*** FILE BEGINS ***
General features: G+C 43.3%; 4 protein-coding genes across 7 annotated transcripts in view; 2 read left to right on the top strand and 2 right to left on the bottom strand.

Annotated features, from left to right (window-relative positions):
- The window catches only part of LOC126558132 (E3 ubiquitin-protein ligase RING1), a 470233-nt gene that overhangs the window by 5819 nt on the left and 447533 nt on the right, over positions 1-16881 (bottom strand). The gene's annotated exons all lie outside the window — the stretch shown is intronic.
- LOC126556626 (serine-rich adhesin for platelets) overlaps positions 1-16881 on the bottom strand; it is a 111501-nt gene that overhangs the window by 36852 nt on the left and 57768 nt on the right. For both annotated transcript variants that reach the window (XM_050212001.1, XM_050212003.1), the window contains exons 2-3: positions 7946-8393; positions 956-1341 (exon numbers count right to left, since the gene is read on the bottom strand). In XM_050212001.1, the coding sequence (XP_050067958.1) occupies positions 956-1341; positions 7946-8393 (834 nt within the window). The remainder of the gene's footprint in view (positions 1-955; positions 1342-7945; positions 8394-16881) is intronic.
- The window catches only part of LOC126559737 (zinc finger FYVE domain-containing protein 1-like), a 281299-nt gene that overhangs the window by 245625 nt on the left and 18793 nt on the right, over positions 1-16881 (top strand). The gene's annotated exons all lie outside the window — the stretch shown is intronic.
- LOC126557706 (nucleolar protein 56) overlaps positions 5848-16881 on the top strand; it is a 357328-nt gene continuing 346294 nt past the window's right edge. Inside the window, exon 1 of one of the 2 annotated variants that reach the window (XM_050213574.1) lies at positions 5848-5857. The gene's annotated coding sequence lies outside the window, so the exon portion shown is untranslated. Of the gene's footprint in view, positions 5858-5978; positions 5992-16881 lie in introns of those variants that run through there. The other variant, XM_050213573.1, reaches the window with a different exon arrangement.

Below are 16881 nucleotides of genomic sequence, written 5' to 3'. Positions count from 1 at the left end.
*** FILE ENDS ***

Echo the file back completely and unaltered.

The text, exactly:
General features: G+C 43.3%; 4 protein-coding genes across 7 annotated transcripts in view; 2 read left to right on the top strand and 2 right to left on the bottom strand.

Annotated features, from left to right (window-relative positions):
- The window catches only part of LOC126558132 (E3 ubiquitin-protein ligase RING1), a 470233-nt gene that overhangs the window by 5819 nt on the left and 447533 nt on the right, over positions 1-16881 (bottom strand). The gene's annotated exons all lie outside the window — the stretch shown is intronic.
- LOC126556626 (serine-rich adhesin for platelets) overlaps positions 1-16881 on the bottom strand; it is a 111501-nt gene that overhangs the window by 36852 nt on the left and 57768 nt on the right. For both annotated transcript variants that reach the window (XM_050212001.1, XM_050212003.1), the window contains exons 2-3: positions 7946-8393; positions 956-1341 (exon numbers count right to left, since the gene is read on the bottom strand). In XM_050212001.1, the coding sequence (XP_050067958.1) occupies positions 956-1341; positions 7946-8393 (834 nt within the window). The remainder of the gene's footprint in view (positions 1-955; positions 1342-7945; positions 8394-16881) is intronic.
- The window catches only part of LOC126559737 (zinc finger FYVE domain-containing protein 1-like), a 281299-nt gene that overhangs the window by 245625 nt on the left and 18793 nt on the right, over positions 1-16881 (top strand). The gene's annotated exons all lie outside the window — the stretch shown is intronic.
- LOC126557706 (nucleolar protein 56) overlaps positions 5848-16881 on the top strand; it is a 357328-nt gene continuing 346294 nt past the window's right edge. Inside the window, exon 1 of one of the 2 annotated variants that reach the window (XM_050213574.1) lies at positions 5848-5857. The gene's annotated coding sequence lies outside the window, so the exon portion shown is untranslated. Of the gene's footprint in view, positions 5858-5978; positions 5992-16881 lie in introns of those variants that run through there. The other variant, XM_050213573.1, reaches the window with a different exon arrangement.

Below are 16881 nucleotides of genomic sequence, written 5' to 3'. Positions count from 1 at the left end.